Released April 2010 / 2.4, 2.53 GHz Core i5 or 2.66, 2.8 GHz Core i7 Processors

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MacBook Pro mid 2010 boots directly into sleep mode.

One night, I closed the macbook to put it to sleep and when I opened it a few minutes later, the screen didn't light up. The status light was pulsating, indicating that it was still in sleep mode. I did a hard shut down and restart, but after the chime, logo, status wheel transitioned into the desktop, the mac went into sleep mode again (x10 times of trying). I ran through resetting the PRAM, and other suggestion for resetting the SMC, tried starting in safe mode, but nothing worked. The only way I can get it to turn on is if I hold the macbook pro upside down when starting it.

I'm thinking that it has something to do with the magnetic closure not functioning properly. Any ideas?

Thanks in advance!


Man... I forgot all about this.. Thanks to those who answered! Apple wanted 800.00 to replace the whole case. Yeah, I had my iPad sitting on mine when it happened.. and it even happened with my wife's recently. Now I just avoid placing anything that has magnets ((iPad!!!)) on it.

Thanks again everyone!

Answered! View the answer I have this problem too

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Black Friday
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4 Answers

Chosen Solution

This was a "known issue" at the time... seem's your's took a little longer to get narcolepsy. As stated in the article it was attributed to The Sudden Motion Sensor, overloaded virtual memory swap files, and an excess of remembered Wi-Fi networks. That your's starts when inverted might point to the SMS.

Once you have it running make a new master user account, set to log in to that. Shut down, then restart your machine. If the problem goes away it's software, not hardware related.

If the problem persists run your Hardware Test disk 2 or 3x (often running it once does not catch a problem). The AHT may give you a more accurate source for your problem.

If this answer was helpful please remember to return and mark it Accepted.

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While the article mentioned above seems to bear some merit in this situation, I would be curious to know ANYONE's further thoughts on this.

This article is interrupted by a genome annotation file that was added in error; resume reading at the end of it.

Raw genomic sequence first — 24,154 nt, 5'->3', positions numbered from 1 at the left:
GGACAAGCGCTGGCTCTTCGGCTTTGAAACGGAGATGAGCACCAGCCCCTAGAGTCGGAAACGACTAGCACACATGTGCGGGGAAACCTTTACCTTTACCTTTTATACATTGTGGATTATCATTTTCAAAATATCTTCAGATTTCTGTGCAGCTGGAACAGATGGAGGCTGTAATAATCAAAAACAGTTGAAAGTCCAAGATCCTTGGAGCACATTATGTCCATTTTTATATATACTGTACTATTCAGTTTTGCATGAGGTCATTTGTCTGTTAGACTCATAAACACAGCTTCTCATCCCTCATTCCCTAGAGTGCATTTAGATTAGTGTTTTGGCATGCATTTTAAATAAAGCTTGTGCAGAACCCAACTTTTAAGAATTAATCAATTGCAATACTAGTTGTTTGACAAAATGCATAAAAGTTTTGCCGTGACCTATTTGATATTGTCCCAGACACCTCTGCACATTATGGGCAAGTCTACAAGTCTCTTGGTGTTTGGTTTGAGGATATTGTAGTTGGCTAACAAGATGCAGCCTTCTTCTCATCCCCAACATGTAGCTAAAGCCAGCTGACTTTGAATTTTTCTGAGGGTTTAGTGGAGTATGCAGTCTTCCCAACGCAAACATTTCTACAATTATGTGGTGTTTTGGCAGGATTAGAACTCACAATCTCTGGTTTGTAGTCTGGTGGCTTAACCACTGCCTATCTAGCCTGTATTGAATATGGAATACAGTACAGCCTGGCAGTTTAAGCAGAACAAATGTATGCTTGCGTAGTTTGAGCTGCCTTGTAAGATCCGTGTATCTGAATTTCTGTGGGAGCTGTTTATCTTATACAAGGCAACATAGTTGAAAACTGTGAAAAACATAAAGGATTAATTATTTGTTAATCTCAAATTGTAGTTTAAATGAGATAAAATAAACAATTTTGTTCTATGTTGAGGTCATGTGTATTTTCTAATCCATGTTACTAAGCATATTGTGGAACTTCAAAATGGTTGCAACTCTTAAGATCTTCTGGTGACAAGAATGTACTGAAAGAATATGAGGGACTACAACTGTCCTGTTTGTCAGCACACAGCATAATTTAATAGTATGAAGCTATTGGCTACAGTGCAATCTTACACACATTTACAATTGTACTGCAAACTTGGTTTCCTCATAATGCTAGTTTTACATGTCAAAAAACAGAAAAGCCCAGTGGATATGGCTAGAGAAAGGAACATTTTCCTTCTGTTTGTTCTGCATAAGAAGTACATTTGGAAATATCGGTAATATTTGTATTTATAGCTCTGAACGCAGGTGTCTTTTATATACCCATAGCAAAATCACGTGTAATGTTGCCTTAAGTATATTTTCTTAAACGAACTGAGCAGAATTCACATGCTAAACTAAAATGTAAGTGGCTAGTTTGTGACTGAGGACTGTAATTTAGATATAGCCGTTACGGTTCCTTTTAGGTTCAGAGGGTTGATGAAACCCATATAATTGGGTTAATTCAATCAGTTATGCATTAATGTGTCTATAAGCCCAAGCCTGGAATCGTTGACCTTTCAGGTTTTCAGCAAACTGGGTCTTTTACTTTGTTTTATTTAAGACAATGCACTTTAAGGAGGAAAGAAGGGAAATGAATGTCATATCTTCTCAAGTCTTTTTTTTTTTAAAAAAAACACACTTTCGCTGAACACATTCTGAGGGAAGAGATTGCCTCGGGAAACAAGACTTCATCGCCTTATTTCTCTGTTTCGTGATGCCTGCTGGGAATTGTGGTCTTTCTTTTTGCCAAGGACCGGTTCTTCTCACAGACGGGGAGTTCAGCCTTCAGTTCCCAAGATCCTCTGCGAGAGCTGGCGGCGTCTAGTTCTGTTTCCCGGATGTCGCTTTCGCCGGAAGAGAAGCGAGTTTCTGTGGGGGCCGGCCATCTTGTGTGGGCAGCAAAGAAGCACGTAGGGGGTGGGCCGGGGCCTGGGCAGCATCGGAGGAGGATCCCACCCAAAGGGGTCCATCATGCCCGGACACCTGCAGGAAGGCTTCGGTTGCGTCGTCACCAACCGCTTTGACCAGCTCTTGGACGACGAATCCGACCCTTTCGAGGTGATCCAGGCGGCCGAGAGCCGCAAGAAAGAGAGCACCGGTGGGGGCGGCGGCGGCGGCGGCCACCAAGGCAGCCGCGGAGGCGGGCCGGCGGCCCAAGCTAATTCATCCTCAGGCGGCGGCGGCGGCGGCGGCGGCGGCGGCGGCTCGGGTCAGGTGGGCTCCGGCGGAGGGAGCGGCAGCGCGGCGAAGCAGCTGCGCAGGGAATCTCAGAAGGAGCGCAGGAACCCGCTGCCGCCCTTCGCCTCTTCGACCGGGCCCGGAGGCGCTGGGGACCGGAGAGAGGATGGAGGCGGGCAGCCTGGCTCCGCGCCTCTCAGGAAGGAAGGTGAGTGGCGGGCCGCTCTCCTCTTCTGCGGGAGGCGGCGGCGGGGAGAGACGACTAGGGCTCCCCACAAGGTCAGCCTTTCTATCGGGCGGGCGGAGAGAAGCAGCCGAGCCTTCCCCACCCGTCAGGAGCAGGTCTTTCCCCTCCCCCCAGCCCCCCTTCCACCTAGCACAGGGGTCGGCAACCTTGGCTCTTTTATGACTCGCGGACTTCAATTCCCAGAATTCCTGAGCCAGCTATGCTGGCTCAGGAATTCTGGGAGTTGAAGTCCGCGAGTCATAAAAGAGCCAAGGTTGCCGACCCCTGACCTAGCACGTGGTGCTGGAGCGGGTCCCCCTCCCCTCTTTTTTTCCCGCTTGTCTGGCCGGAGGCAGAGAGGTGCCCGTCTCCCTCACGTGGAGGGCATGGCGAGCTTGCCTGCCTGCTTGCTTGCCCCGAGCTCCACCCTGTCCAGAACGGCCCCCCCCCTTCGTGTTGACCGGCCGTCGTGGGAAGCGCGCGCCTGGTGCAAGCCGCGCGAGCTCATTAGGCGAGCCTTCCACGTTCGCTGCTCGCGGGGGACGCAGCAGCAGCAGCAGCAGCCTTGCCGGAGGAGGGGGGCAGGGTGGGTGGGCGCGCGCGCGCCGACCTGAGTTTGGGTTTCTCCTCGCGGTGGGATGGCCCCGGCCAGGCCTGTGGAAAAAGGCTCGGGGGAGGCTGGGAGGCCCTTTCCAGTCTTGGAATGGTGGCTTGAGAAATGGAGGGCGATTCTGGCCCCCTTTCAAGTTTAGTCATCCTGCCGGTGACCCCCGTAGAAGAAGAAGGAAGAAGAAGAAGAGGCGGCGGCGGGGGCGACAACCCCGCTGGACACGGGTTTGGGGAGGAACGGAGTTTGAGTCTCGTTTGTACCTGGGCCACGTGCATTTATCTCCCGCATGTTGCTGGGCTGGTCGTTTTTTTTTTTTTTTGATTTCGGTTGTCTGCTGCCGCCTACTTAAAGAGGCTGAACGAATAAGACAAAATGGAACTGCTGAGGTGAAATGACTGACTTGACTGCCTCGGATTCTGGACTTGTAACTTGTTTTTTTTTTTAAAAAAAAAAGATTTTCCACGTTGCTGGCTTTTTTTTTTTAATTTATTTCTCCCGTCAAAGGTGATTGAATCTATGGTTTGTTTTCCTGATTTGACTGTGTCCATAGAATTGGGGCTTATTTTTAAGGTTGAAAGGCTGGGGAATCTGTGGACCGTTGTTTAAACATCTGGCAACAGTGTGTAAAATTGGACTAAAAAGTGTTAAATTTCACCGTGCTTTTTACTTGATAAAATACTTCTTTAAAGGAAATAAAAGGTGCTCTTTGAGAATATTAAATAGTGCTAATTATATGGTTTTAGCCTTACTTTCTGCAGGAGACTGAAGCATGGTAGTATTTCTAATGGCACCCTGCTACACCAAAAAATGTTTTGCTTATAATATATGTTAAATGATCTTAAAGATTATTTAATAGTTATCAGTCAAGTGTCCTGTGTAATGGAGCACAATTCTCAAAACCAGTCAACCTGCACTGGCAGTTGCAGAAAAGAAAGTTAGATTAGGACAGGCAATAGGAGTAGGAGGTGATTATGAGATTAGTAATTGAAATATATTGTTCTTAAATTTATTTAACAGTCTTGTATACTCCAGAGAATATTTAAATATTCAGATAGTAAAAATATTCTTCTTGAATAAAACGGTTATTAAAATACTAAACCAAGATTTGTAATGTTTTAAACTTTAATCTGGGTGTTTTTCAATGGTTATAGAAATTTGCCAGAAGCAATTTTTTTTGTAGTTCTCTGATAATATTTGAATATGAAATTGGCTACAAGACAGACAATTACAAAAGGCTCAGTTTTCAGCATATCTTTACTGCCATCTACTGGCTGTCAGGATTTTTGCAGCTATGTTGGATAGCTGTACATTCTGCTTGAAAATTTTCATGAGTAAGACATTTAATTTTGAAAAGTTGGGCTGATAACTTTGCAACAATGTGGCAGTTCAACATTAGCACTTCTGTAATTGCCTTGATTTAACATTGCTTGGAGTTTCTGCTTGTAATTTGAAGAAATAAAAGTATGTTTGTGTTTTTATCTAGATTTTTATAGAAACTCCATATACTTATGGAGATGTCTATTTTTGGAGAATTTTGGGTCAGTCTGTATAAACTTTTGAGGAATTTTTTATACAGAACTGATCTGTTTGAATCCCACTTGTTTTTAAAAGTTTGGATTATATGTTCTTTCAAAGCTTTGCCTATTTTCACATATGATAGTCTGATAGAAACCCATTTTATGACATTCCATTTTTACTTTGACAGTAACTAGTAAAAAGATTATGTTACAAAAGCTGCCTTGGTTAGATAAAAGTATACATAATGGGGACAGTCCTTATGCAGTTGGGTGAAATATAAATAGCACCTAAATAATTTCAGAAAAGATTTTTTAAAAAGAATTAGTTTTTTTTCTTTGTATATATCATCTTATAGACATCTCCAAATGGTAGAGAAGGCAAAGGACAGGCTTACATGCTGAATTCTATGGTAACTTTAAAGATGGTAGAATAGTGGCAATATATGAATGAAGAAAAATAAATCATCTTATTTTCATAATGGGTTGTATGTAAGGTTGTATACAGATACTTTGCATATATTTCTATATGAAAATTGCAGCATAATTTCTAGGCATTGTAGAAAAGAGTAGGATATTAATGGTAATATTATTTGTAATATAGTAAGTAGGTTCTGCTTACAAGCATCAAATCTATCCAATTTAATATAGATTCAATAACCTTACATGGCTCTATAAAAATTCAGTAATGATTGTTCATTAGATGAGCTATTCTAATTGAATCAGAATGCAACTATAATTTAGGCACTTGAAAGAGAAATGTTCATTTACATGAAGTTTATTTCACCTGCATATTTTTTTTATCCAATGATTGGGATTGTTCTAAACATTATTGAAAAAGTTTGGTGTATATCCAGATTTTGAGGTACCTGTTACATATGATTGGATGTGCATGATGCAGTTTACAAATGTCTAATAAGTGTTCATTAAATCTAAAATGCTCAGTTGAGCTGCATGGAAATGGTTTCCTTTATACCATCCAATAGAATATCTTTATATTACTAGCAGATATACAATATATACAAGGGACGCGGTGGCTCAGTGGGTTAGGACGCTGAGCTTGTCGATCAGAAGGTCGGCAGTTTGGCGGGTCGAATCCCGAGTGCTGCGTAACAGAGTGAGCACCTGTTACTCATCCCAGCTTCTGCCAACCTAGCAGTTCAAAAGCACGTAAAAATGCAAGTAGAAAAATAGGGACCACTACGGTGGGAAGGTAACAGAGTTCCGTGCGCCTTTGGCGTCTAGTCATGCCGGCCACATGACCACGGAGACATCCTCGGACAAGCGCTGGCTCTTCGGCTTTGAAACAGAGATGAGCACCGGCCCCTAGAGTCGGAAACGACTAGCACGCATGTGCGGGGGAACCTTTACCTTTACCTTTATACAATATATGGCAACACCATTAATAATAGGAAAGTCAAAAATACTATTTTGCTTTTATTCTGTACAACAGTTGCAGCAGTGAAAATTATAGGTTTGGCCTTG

I recently repaired a MBP mid 2010 which needed a replacement trackpad and DVD after being exposed to soy sauce. (not mine!!!) After a full tear down, clean up, the only items directly affected were the trackpad and superdrive. Logic board was not hit, and no other devices appeared affected.

After replacing the trackpad and superdrive, the unit boots up, but within about 10-15 seconds of displaying the desktop or prior it goes to sleep. pressing the power buttons wakes it up, but no screen displays and it goes right back to sleep.

I have performed the PRAM and SMC resets.

I tried booting from a CD, but with exact same results.

I booted into the apple hardware test and saw no errors on basic or advanced tests.

I have tried replacing the HD with same results.

Any feedback would be appreciated.


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It just happened to me...

The reason was that I had one MacBook resting on another, and the magnetic strip of the lower tricked the upper into thinking it was closed. The upper therefore booted directly into sleep mode.

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No crap!!! This is exactly what happened to me!!! I sat it on top of my old one, then had to poke around for an hour trying every restart command I could think of, remove the back casing, blow off some dust, put it back on, and restart it on the workbench, and VOILA. Freakin' magnets!


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Fascinating.... but in my case it was resolved by replacing the main board... thankfully I had a spare already from a another system that died of other causes... Sooo... it looks like each of us have had similar effects but different solutions required in each. Well maybe the next visitor to this discussion can take our results and resolve their own similar dilemma.

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This is more common than many people realise. I have had this for a long time on and off with my mid 2009 Macbook Pro 13-inch. Turning it upside down is the only solution I can find. I think Apple have chosen to ignore the issue even though a lot of owners have reported it to them.

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